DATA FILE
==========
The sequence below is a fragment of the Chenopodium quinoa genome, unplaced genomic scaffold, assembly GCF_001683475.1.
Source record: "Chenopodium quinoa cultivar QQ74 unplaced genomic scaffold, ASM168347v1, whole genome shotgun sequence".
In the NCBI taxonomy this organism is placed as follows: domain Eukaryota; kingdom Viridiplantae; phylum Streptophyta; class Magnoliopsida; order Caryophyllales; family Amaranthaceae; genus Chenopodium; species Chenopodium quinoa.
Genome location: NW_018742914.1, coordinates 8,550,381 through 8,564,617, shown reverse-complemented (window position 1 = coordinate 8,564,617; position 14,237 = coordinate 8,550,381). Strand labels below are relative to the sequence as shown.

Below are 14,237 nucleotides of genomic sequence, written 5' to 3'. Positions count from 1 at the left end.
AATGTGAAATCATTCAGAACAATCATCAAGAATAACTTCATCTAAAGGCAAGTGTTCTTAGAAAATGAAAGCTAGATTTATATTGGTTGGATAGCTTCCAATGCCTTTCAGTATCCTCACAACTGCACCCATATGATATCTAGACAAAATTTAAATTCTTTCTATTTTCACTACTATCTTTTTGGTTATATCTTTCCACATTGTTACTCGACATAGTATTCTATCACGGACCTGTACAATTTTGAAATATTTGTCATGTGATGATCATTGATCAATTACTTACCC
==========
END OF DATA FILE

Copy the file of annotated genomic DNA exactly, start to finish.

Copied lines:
The sequence below is a fragment of the Chenopodium quinoa genome, unplaced genomic scaffold, assembly GCF_001683475.1.
Source record: "Chenopodium quinoa cultivar QQ74 unplaced genomic scaffold, ASM168347v1, whole genome shotgun sequence".
In the NCBI taxonomy this organism is placed as follows: domain Eukaryota; kingdom Viridiplantae; phylum Streptophyta; class Magnoliopsida; order Caryophyllales; family Amaranthaceae; genus Chenopodium; species Chenopodium quinoa.
Genome location: NW_018742914.1, coordinates 8,550,381 through 8,564,617, shown reverse-complemented (window position 1 = coordinate 8,564,617; position 14,237 = coordinate 8,550,381). Strand labels below are relative to the sequence as shown.

Below are 14,237 nucleotides of genomic sequence, written 5' to 3'. Positions count from 1 at the left end.
AATGTGAAATCATTCAGAACAATCATCAAGAATAACTTCATCTAAAGGCAAGTGTTCTTAGAAAATGAAAGCTAGATTTATATTGGTTGGATAGCTTCCAATGCCTTTCAGTATCCTCACAACTGCACCCATATGATATCTAGACAAAATTTAAATTCTTTCTATTTTCACTACTATCTTTTTGGTTATATCTTTCCACATTGTTACTCGACATAGTATTCTATCACGGACCTGTACAATTTTGAAATATTTGTCATGTGATGATCATTGATCAATTACTTACCC